psalter

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English[edit]

Etymology[edit]

Middle English sauter; psauter, from Old French sautier, psaltier, from Latin psalterium (a stringed instrument like a lute), from Ancient Greek ψαλτήριον (psaltḗrion, a harp).

Pronunciation[edit]

Noun[edit]

psalter (plural psalters)

  1. The Book of Psalms. Often applied to a book containing the Psalms separately printed.
  2. Specifically for Anglicans, the Book of Common Prayer which contains the Book of Psalms. For Catholics, the Breviary containing the Psalms arranged for each day of the week.
  3. In the Roman Catholic Church, a rosary consisting of one hundred and fifty beads, corresponding to the number of the Psalms.
  4. (obsolete or rare) psaltery (the musical instrument).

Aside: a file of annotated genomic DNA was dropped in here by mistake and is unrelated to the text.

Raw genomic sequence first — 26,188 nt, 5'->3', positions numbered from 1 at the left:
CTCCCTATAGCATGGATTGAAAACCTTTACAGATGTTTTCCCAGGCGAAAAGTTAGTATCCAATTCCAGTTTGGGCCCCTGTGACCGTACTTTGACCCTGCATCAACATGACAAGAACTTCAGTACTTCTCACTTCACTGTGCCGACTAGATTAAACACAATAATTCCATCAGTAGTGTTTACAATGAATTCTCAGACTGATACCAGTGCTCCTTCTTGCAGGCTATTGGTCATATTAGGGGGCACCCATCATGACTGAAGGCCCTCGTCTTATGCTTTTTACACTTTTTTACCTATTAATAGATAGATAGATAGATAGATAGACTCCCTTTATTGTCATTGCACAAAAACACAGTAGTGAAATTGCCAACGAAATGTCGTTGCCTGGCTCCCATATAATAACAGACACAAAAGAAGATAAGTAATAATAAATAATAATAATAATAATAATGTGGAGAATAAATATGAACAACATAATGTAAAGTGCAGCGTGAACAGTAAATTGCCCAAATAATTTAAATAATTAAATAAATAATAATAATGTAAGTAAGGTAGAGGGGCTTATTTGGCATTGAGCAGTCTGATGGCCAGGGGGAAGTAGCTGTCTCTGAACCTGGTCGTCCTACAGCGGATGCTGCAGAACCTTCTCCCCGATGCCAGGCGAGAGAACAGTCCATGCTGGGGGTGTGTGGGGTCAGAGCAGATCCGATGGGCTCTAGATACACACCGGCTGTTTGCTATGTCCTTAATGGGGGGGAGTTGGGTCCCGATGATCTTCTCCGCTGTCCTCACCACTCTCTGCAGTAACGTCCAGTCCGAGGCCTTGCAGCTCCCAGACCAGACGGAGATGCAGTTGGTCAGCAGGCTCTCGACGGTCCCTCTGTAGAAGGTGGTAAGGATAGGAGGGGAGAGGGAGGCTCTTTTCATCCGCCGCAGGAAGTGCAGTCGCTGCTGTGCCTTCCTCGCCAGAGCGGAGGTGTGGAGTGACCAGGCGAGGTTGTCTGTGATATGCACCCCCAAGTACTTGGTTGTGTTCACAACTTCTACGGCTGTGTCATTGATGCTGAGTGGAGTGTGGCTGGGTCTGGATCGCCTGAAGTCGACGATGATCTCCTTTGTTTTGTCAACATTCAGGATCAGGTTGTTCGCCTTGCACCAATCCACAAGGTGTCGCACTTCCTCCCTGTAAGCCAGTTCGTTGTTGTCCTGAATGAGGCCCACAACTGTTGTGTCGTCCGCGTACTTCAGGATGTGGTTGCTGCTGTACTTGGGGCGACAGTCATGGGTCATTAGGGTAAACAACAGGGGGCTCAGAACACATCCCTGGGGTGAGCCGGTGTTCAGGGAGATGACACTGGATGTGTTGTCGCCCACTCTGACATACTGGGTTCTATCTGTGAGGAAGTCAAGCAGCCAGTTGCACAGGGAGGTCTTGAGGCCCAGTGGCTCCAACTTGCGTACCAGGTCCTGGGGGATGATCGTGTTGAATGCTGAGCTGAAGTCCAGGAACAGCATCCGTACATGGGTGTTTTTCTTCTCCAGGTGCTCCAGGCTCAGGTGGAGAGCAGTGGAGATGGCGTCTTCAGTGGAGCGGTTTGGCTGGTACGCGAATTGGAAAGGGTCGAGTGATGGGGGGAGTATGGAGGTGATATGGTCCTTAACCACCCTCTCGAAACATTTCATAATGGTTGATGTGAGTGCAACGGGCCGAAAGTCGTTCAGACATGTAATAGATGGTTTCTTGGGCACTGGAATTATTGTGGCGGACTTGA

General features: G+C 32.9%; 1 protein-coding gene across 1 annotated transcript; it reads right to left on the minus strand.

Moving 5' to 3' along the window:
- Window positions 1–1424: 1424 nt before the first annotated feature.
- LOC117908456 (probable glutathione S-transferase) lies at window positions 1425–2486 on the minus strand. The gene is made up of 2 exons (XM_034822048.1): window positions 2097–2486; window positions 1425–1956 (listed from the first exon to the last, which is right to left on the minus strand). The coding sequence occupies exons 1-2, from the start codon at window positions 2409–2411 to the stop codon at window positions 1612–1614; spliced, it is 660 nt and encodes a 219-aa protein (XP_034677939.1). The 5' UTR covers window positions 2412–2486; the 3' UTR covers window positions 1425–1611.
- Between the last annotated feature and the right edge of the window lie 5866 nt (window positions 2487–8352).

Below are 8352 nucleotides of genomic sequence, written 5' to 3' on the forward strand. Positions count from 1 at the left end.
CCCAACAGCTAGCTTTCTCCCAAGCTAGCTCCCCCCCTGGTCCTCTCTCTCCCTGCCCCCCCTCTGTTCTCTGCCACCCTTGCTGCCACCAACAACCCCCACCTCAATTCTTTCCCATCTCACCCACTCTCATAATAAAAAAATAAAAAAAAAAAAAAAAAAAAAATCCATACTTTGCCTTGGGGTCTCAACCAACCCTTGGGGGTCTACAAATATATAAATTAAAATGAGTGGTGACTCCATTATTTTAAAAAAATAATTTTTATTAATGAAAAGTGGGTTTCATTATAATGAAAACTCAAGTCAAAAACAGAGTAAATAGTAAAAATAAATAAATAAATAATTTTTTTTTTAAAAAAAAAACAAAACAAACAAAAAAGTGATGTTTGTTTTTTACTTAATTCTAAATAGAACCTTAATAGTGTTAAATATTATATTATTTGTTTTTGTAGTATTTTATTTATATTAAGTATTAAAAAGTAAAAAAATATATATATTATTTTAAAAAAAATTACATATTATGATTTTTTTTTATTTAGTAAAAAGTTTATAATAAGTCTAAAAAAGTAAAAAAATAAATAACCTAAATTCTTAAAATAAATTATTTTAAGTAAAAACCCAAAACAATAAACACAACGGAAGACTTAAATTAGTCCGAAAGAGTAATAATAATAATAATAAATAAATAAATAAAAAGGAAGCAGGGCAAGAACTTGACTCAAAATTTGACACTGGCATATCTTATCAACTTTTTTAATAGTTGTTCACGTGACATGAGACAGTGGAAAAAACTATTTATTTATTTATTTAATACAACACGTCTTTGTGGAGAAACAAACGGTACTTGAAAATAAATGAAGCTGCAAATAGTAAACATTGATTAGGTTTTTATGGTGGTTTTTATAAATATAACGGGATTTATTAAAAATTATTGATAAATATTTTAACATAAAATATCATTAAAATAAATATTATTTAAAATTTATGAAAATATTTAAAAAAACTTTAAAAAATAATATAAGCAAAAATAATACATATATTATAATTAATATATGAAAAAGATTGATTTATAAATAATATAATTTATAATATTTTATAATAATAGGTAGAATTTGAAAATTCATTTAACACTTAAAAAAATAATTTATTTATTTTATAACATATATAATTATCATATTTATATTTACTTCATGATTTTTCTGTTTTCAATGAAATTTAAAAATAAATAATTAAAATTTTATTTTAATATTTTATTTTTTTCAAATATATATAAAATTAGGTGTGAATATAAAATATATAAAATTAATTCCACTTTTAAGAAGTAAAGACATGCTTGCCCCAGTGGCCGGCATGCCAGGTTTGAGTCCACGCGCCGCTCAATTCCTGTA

• 1635, John Cousturier, The second tome of the Holie Bible, Psalm 32:2, page 66:
      Confesse ye to our Lord on the harpe: on a psalter of ten strings sing to him.
    • 1849, Sir John Graham Dalyell, Musical Memoirs of Scotland, T. Constable, page 206:
      Perhaps the viol d'amour underwent several modifications, as its name was changed to psalter in the belief of its being the ancient instrument so denominated, which is quite different, according to most authorities — not belonging to the fidicinal tribe.
    • 1875, Edward H. Knight, Knight's American Mechanical Dictionary, J. B. Ford and Company, page 1499:
      Some have supposed that the psalter was not in fact an instrument, but that the term was applied merely to harmony produced by the voice in conjunction with instruments.

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